New dogs breeds came to the African continent centuries ago, introduced as more and more immigrants and colonists arrived. Many breeds were brought in for specific purposes, such as hunting or guarding, and those descended from European lines were interbred with local breeds to make them more suitable for the local conditions. Here are 10 dog breeds that are uniquely African.
Sources: DogBreedsInfo.eu, Wikipedia.org, AfricanDogs.BulldogInformation.com, Dog-Breeds-Expert.com
This large mastiff breed from South Africa was bred with the specific purposes of acting as a guard dog for homes, defending against wild predators as well as sending up the alarm if any human intruders came through. Boerboels are known for brute strength, courage and surprising agility.
The azawakh, a sight-hound breed that can be traced back to the nomads of the Sahara and sub-Saharan Sahel, is most commonly found in Mali, Niger, Burkina Faso, and Southern Algeria. It is used as a guard dog, as well as a hunting dog, as it is able to run up to 40 miles per hour – making it uniquely suited for hunting gazelle and hares.
This usually hairless breed (though the “Powderpuff” variety does in fact have hair) was originally called the African hairless terrier back in the 19th century, but became more commonly known as the Chinese Crested Dog after being popularized by Debora Wood’s Crest Haven kennel in the U.S. The tiny breeds are very intelligent, and do very well in obedience-type sports.
The Basenji, a hunting dog that originated in Central Africa, is best known for the unique yodel-like sound that it makes, known as a “barroo,” thanks to the unusual shape of its larynx. This “barkless” dog is considered ideal for hunting, as it is unable to scare off potential prey by barking. Its origins have been traced to the Congo Basin, and it hunts best in old-growth forest environments.
The coton de Tuléar, a small white dog breed found in Madagascar, was named for the city of Tuléar in its home country, as well as its cotton-esque coat. The affectionate breed is known for its intelligence and affection, as well as its “big dog” personality, meaning it loves to swim, run, and play with other dogs and people.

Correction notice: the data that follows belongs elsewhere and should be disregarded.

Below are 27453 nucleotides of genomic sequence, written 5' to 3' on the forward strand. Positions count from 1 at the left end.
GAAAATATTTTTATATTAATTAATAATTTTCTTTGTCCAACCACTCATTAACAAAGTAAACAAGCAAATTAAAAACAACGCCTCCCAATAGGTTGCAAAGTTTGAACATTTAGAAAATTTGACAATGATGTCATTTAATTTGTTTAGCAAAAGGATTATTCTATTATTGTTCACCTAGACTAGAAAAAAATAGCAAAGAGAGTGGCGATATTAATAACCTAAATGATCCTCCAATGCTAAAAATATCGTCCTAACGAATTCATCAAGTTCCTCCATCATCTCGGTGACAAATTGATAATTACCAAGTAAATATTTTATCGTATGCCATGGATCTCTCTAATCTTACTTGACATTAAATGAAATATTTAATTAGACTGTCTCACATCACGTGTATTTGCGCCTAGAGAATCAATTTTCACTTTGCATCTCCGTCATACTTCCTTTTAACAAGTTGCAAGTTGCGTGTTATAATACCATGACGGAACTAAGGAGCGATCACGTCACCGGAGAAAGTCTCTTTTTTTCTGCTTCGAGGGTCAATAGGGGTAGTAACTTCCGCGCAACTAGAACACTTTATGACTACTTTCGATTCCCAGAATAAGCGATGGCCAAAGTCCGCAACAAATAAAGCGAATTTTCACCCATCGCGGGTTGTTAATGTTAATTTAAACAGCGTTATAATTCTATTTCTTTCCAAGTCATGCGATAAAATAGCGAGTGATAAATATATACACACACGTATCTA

The Rhodesian ridgeback, while popular around the world, can trace its heritage to the Cape Colony of Southern Africa, after Europeans crossed their dogs with the semi-domesticated ridged hunting dogs of the KhoiKhoi. Still used for hunting, the Rhodesian ridgeback is also sometimes referred to as the African lion hound, as it is known for its ability to keep lions away from a recent kill while waiting for its master to claim it.
The sloughi, a member of the sight-hound family, originated in North Africa and remains most popular in Morocco. While related to the azawakh, it cannot reach quite the same speeds, though sloughis are often used for dog racing. This intelligent breed is known for its desire to move, and needs plenty of exercise.
Also from Morocco, the aidi (also known as the chien de l’Atlas) is often used as a livestock guardian to protect sheep and goats from potential predators. Often, the aidi is paired with the sloughi for hunting purposes – the aidi’s powerful sense of smell tracks down prey, and the quicker sloughi chases it down.
Sometimes referred to as the Egyptian sheepdog, the armant is a medium-sized herding dog, though it was originally used more for guarding due to its fearlessness when facing predators. Armants are extremely agile, and are known for their determination and willingness to work hard for their masters.
“Tesem” can sometimes refer to a specific dog breed, though it is also the general ancient Egyptian name for “hunting dog.” Similar in appearance to a greyhound, tesem were often depicted in popular literature with unique pricked-up ears and a leggy build. Their origins are presumed to be Southern Egypt, though some believe they come from further south, on the Horn of Africa.